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31st March 2017
 
RD-Connect, EURenOmics and NeurOmics Outreach Day

Invitation to Joint Outreach Day

Rare Diseases affect millions of people in Europe, an estimated 8% of the general population, and consume 20% of health care budgets. They are chronic, disabling, often life-limiting, usually without a cure or an effective treatment, and burden affected people and their families. The European Commission, patient organizations and others have recognized the specific need for coordinated research into Rare Diseases and joined forces through the International Rare Disease Research Consortium (IRDiRC). Flagship funded projects RD-Connect, NeurOmics and EURenOmics started out in 2012 to develop better diagnosis and treatment for Rare Diseases through cutting-edge research, in particular the revolutionary -omics technologies. On behalf RD-Connect, NeurOmics and EURenOmics you are invited to attend a rare disease outreach day on 3rd May in Berlin, Germany. The venue will be Ramada Hotel Berlin Alexanderplatz.

The aim of this day is to bring together stakeholders from the rare disease community to share the value of the tools created and the knowledge generated through these projects. In particular to discuss how their utility can grow beyond the original scope and interact with other organisations and infrastructures in order to make an even larger impact on the field of rare diseases. The day will provide lots of time for discussion and interaction with researchers, policy makers, pharmaceutical representatives and patient organisations.

The day will focus on three main themes:

This session will explore the current trends in data sharing, as Rare Disease data is often fragmented, siloed and inaccessible for research. The session will focus on the integrated genomics analysis platform, and other data sharing mechanisms, tools and requirements developed by RD-Connect and how this has been utilised to improve diagnostics and therapy. Discussion will look towards future challenges, both the technical and the legal, ethical and social implications of increased data sharing.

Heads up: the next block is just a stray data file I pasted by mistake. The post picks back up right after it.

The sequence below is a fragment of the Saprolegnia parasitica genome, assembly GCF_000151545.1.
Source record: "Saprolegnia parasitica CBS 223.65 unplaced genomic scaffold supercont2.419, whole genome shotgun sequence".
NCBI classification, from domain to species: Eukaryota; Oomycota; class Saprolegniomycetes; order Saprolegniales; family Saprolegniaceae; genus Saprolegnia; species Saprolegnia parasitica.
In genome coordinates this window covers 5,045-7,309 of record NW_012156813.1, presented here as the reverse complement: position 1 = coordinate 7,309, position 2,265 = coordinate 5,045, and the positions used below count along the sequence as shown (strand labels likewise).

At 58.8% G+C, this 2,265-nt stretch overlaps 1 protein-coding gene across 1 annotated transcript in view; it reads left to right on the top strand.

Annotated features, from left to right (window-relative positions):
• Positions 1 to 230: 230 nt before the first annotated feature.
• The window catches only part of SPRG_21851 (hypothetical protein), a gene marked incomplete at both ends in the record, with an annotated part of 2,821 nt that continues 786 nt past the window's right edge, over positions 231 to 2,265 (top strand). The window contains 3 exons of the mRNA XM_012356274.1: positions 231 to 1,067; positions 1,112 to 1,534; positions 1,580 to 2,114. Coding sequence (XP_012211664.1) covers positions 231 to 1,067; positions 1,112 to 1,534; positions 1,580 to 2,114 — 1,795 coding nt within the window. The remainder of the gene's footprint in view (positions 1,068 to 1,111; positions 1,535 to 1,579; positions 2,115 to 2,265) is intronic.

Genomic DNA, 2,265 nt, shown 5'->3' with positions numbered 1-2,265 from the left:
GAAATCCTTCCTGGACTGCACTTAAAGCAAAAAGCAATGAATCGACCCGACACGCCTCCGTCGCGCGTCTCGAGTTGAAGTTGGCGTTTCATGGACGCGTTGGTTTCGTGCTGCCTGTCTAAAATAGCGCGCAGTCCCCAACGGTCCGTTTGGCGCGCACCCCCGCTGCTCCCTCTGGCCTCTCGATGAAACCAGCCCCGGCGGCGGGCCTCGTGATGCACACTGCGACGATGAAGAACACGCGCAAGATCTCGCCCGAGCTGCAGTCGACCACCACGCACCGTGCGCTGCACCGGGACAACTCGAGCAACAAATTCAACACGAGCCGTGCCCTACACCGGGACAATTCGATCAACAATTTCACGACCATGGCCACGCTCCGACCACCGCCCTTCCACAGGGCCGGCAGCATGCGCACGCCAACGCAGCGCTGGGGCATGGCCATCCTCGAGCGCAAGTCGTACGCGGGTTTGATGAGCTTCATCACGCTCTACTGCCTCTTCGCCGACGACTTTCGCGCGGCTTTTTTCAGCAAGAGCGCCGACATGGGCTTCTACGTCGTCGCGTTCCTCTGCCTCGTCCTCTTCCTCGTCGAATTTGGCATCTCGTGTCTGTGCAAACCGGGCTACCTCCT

Genetic testing has an increasing role in diagnosing rare disorders and is important for genetic counselling, carrier testing, prenatal diagnosis, preimplantation genetic diagnosis (PGD), identifying risk factors and may be useful for determining appropriate treatment.  With the availability of Next Generation Sequencing (NGS) techniques (such as disease-specific multi-gene panels, whole exome sequencing [WES] and whole genome sequencing [WGS]) the diagnostic yield of genetic testing has significantly improved. The discussion will focus on gene discovery, yet undiagnosed patients and the next frontiers in Rare Disease diagnostics.

This session will discuss the recent advances made in -omics research into the development of genetic and other targeted therapies. Recent years have seen new drugs and approaches making their way from the lab to the patient in rare neurological and renal diseases. This is an effort requiring patients, academics and industry. In this session we will reflect on past efforts to identify success factors but also our mistakes, for the benefit of future therapy development in Rare Diseases.

There is no charge for attendance but we ask that you register here: Registration Page

A draft agenda is available here: Draft Programme

Please don’t hesitate to get in touch if we can provide any more information.

 
 
 
What is Limb Girdle Muscular Dystrophy type 2B
(LGMD2B)/Miyoshi myopathy?
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The Jain Foundation have recently created a video about Limb Girdle Muscular Dystrophy type 2B/Miyoshi Myopathy (LGMD2B). The video is intended for an audience who are unfamiliar with the disease and it features patients talking about their experiences.

LGMD2B is an autosomal recessive form of limb girdle muscular dystrophy (LGMD). The most common age that the onset of muscle weakness begins usually late teens-early 20's. The cause of the disease is  mutations within the dysferlin gene, which consists of instructions to produce a protein important to the muscle fibres.

The Jain Foundation is a non-profit foundation whose mission is to cure muscular dystrophies caused by dysferlin protein deficiency, which includes the clinical presentations Limb-girdle muscular dystrophy type 2B (LGMD2B) and Miyoshi muscular dystrophy 1 (MMD1). The foundation is privately funded and does not solicit funding from patients or other sources.

The Foundation's focused strategy includes funding and actively monitoring the progress of scientific research projects in key pathways towards a cure, providing financial and logistical support to promising drug candidates to accelerate them to clinical trials, funding clinical trials and studies, encouraging collaboration among scientists, and educating LGMD2B/Miyoshi patients about their disease and helping them with their diagnosis (e.g., funding dysferlin protein and gene mutational analysis).